The Basics of Photography: J for JPEG


Today, we continue our series covering the Basics of Photography with the letter J, and which subject would be more fitting than everyone’s favorite file format, JPEG. The file format which is commonplace in digital cameras, on the internet and in image editing software is used by millions of people around the world each day. But as with so many things that we use on a daily basis, we often know little about them. In this article, we’re going to talk about what JPEG actually is, how it works, and when and when not to use the format.

What is JPEG?

The file format that most people will pronounce as “JAY-peg” was conceived in 1992 by the Joint Photographic Experts Group, whence the designation of the format derives. It is a lossy compression format for digital images with a typical compression ratio of about 1:10, which makes it the ideal graphics file format for the world wide web due to its capability of significantly downsizing images. Especially in the early days of the internet, long before broadband connections were readily available, file size was a major issue and JPEG delivered in that area.

When digital photography first came up, high capacity storage media similar to today’s SD, SDHC, and SDXC cards weren’t readily available. Your typical memory card could hold a couple of megabytes at best, and some cameras such as the Sony Digital Mavica were even using floppy disks with a 1.44 MB capacity to store images. Even though early digital cameras sported rather low resolutions around one megapixel, the JPEG format with its compression came in handy, considering the lack of storage space.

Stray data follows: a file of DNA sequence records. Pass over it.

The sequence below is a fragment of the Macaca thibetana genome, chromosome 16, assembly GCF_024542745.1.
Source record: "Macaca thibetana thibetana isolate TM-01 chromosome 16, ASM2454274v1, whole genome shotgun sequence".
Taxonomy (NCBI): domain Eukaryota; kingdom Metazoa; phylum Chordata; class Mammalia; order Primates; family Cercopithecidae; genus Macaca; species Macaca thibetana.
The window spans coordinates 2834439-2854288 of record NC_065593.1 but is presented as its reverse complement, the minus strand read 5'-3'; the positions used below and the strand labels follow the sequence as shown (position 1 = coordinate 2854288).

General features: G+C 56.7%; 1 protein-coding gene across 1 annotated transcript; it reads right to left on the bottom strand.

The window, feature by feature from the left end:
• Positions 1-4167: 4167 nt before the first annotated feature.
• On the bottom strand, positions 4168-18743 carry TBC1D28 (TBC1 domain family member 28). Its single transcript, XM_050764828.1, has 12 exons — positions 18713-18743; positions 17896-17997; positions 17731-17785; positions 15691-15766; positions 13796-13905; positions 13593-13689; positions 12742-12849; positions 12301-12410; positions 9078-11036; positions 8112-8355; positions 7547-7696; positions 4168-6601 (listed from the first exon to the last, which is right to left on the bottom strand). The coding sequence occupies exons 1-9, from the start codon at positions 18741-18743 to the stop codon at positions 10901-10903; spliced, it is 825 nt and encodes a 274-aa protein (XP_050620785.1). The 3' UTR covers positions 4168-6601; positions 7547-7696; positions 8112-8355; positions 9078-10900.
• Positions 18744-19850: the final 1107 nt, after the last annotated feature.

Today, high capacity storage media are cheap and readily available. That wasn’t always the case.

How Does JPEG Work?

Basically, what JPEG does is to analyze an image and then apply a compression routine that tries to retain as much information as needed for the image to look acceptable, but still keeping the file size as small as possible. This happens via an elaborate algorithm that doesn’t simply reduce the information in an image in a linear way, but actually looks at how color and brightness are distributed across the image, and takes into consideration how the human brain actually interprets an image.

For example, when there are a lot of areas with uniform color, JPEG can apply strong compression to these, as many neighboring pixels will share roughly the same information. In images with lots of detail, less information can be shaved from the file, and the file size will acordingly be higher. Also, our brains are more sensitive to some kinds of optical information as opposed to others. The JPEG compression makes use of this fact and will compress images accordingly, so that they still look mostly natural to our eyes.

Samsung 20mm NX Pancake lens gservo-0223140214

Images with lots of uniform areas, such as sky or snow, lend themselves especially well at JPEG compression.

What Makes JPEG Ideal for Photography?

One of the main reasons that the JPEG format is used for storing digital images, besides its widespread distribution and the possibility for all manufacturers and developers to employ the format, is the fact that it offers varying compression levels. When saving a JPEG image in an editing software, it is possible to specify the quality setting and thus take control over the degree of compression that is applied to the image. This often depends on the intended use of the file, for example online sharing, printing, or archiving.